• Paul Resnikoff

      I didn’t even notice that! But yeah, guess they misspelled their own client’s name (that’ll be $750/hr)

  2. Dave

    Another thing that’s not illegal: Posing as someone’s lawyer, sending threats to media ‘on spec’, then collecting based on success.

    It is entirely possible that Cummings & Lockwood have no existing relationship to Jay-Z, and that they are speculating on becoming a client (or at least collecting a fee) based on being successful at silencing media outlets. Happens all the time; it’s the equivalent of ambulance chasers, but much easier to do.

  3. Cavan

    I’m skeptical that the email was even sent from Jay-Z’s lawyer. I’d bet money that it was some prankster. Real high-priced lawyers carefully research their word choice. That email seems too amateurish to pass the smell test.

    As for lawyers sending letter, it’s not unethical. Lawyers are wordsmiths. They tell you whether there is any bark to the bite by what words they use. If you see lots of “may,” then they’ve really got nothing.

    Lawyers are actually very important parts of our court system. By needing to stay within the rules to stay barred, they help reinforce the transparency of our judicial system the rule of law.

    As far as what you may call Jay-Z’s “hypocrisy,” keep in mind the large differences between civil and criminal law. He can point out flaws in the administration of criminal law without somehow forfeiting his rights to use (or have his lawyer make a vague bluff via iPhone email to use) civil law.

    • Paul Resnikoff

      Pretty sure this is the same attorney that tried to threaten us over an April Fool’s joke we did on Tidal. But I can double check that.

      And no, I don’t see this as ethical behavior. It’s the same behavior exhibited by lawyers who are banking on their ability to scare people, regardless of whether they are adequately adhering to actual law or not. Using ‘may’ here and there just a way to lightly protect themselves in the unlikely event the letter lands in litigation.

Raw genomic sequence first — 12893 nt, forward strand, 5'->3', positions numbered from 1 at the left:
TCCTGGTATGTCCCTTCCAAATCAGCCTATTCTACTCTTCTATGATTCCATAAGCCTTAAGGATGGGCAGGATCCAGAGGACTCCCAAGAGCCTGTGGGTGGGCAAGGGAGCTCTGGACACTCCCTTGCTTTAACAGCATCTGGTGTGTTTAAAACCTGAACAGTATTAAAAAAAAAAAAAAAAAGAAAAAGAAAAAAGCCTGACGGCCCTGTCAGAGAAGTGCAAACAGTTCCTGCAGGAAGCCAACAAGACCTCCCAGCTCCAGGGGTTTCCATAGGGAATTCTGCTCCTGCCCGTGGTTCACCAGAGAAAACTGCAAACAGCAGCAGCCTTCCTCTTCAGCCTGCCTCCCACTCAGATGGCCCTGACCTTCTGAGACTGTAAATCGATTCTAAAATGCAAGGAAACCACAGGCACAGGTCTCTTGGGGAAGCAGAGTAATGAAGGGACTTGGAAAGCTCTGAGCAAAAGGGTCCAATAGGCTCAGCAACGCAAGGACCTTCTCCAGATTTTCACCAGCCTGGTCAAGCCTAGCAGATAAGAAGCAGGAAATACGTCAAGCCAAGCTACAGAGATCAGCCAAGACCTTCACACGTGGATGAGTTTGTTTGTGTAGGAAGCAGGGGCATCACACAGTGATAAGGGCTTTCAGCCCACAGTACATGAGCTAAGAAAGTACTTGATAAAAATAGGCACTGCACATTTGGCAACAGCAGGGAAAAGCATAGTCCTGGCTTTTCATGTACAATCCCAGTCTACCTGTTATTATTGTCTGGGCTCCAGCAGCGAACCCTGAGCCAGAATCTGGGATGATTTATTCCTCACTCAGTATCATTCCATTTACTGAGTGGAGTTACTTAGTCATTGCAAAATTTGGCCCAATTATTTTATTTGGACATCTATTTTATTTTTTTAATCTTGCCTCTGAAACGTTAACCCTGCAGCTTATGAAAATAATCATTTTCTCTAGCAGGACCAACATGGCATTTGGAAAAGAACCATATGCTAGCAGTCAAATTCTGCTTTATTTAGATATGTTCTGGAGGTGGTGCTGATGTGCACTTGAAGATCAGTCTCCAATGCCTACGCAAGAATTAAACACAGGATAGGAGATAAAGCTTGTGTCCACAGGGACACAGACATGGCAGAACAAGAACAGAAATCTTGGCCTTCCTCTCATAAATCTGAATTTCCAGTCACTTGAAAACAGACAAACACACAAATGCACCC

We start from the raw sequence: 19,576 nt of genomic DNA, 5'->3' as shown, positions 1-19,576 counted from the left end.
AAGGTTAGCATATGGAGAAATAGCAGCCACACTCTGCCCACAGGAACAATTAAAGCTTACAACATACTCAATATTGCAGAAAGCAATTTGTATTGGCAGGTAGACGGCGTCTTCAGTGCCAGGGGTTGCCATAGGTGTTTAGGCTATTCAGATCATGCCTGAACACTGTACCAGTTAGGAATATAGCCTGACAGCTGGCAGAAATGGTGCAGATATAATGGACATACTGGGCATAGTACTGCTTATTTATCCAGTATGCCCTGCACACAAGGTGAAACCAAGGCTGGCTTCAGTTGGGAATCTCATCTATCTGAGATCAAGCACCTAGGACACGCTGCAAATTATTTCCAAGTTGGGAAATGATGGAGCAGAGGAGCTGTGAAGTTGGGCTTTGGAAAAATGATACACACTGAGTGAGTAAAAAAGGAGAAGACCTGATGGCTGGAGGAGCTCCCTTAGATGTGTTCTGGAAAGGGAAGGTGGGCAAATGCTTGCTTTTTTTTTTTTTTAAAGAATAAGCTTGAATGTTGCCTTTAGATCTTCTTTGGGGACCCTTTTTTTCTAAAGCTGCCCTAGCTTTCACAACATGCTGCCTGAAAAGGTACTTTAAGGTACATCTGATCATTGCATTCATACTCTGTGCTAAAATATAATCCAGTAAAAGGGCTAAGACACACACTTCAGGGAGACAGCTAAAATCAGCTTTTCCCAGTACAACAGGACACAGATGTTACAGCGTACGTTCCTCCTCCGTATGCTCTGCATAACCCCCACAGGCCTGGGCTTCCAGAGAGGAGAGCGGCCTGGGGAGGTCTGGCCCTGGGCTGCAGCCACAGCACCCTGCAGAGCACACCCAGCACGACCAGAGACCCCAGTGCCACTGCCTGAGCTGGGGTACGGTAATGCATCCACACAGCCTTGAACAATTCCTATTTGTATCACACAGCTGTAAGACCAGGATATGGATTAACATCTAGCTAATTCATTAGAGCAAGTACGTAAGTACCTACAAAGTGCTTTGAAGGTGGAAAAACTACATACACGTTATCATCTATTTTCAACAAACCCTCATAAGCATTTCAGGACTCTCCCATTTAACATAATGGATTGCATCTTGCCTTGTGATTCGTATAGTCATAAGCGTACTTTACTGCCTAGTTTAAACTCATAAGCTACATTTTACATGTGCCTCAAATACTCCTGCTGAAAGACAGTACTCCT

If you want to fix one part of the justice system, you can’t abuse another part of it and scream injustice.

  4. yo

    where did they back down??? you haven’t got any reply from them after that…
    Just because you’re so full of hatred and want to diss everything I hope they sue you for real.
    This is pure trash, no need to be so evil just because a tour didn’t sell that well.
    A 50 year old rapper with a lesbian mother, what did you expect?

  5. yo

    where did they back down??? you haven’t got any reply from them after that…
    Just because you’re so full of hatred and want to diss everything I hope they sue you for real.
    This is pure trash, no need to be so evil just because a tour didn’t sell that well.
    A 50 year old rapper with a lezbian mother, what did you expect?

    • Paul Resnikoff

      Threatening someone then walking away (i.e., remaining silent) when they push back is called backing down in my book. Sorry Jay-Z’s tour didn’t go so hot, we’re going to report the development.

  6. Anonymous

    What’s it called when you post a bunch of articles saying Kim was lying about getting robbed, then being proven wrong, then never mentioning it again?